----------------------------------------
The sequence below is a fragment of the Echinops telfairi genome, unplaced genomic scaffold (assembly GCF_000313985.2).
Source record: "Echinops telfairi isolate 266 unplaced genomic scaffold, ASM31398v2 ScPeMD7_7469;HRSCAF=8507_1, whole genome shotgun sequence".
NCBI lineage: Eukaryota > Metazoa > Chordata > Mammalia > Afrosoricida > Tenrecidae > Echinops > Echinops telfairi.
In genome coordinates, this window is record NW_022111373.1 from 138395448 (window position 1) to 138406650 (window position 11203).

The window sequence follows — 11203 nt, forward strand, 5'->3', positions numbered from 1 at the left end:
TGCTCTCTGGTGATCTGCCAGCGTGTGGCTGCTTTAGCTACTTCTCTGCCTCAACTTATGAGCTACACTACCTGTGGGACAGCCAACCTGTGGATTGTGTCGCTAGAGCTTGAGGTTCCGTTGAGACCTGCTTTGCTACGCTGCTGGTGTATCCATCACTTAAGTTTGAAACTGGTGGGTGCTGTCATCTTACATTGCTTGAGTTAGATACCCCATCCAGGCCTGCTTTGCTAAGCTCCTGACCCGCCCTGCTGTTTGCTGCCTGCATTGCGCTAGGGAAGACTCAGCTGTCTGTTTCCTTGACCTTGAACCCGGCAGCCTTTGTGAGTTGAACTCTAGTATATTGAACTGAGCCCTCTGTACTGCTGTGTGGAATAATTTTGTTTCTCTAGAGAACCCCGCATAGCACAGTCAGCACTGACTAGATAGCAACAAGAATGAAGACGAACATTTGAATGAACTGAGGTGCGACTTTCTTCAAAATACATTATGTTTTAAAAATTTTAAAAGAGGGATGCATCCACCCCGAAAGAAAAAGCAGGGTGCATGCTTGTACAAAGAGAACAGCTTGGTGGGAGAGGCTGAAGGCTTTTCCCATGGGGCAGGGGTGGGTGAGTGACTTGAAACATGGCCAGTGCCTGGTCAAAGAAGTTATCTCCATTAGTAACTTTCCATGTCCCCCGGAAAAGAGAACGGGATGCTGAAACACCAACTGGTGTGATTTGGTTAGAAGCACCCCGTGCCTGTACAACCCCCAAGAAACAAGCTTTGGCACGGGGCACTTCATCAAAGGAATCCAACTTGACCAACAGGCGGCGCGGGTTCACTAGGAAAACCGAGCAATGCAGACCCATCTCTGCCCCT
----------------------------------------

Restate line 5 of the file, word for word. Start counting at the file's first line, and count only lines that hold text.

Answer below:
The window sequence follows — 11203 nt, forward strand, 5'->3', positions numbered from 1 at the left end: